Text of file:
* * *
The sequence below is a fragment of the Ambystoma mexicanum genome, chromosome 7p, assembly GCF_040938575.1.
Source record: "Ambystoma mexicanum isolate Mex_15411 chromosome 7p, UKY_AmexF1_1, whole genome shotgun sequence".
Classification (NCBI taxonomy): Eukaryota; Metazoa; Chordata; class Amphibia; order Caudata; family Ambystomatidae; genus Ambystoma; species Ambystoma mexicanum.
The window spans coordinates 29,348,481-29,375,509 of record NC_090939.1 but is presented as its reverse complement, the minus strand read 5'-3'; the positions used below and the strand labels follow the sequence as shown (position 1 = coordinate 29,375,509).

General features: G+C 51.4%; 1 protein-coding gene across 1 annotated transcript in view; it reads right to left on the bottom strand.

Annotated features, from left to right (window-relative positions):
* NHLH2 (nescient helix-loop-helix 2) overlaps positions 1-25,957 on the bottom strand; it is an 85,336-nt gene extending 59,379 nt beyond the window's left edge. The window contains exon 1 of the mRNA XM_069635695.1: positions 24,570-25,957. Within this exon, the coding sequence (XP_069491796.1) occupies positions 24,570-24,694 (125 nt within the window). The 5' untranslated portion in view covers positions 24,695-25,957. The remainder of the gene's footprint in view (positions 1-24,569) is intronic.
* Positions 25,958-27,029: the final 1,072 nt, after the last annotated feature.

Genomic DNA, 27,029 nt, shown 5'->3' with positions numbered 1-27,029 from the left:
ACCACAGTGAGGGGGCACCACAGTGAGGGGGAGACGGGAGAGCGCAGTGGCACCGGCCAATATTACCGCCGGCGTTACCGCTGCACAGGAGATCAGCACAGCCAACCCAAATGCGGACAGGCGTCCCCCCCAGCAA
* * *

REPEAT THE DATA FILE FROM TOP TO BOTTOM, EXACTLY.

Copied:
The sequence below is a fragment of the Ambystoma mexicanum genome, chromosome 7p, assembly GCF_040938575.1.
Source record: "Ambystoma mexicanum isolate Mex_15411 chromosome 7p, UKY_AmexF1_1, whole genome shotgun sequence".
Classification (NCBI taxonomy): Eukaryota; Metazoa; Chordata; class Amphibia; order Caudata; family Ambystomatidae; genus Ambystoma; species Ambystoma mexicanum.
The window spans coordinates 29,348,481-29,375,509 of record NC_090939.1 but is presented as its reverse complement, the minus strand read 5'-3'; the positions used below and the strand labels follow the sequence as shown (position 1 = coordinate 29,375,509).

General features: G+C 51.4%; 1 protein-coding gene across 1 annotated transcript in view; it reads right to left on the bottom strand.

Annotated features, from left to right (window-relative positions):
* NHLH2 (nescient helix-loop-helix 2) overlaps positions 1-25,957 on the bottom strand; it is an 85,336-nt gene extending 59,379 nt beyond the window's left edge. The window contains exon 1 of the mRNA XM_069635695.1: positions 24,570-25,957. Within this exon, the coding sequence (XP_069491796.1) occupies positions 24,570-24,694 (125 nt within the window). The 5' untranslated portion in view covers positions 24,695-25,957. The remainder of the gene's footprint in view (positions 1-24,569) is intronic.
* Positions 25,958-27,029: the final 1,072 nt, after the last annotated feature.

Genomic DNA, 27,029 nt, shown 5'->3' with positions numbered 1-27,029 from the left:
ACCACAGTGAGGGGGCACCACAGTGAGGGGGAGACGGGAGAGCGCAGTGGCACCGGCCAATATTACCGCCGGCGTTACCGCTGCACAGGAGATCAGCACAGCCAACCCAAATGCGGACAGGCGTCCCCCCCAGCAA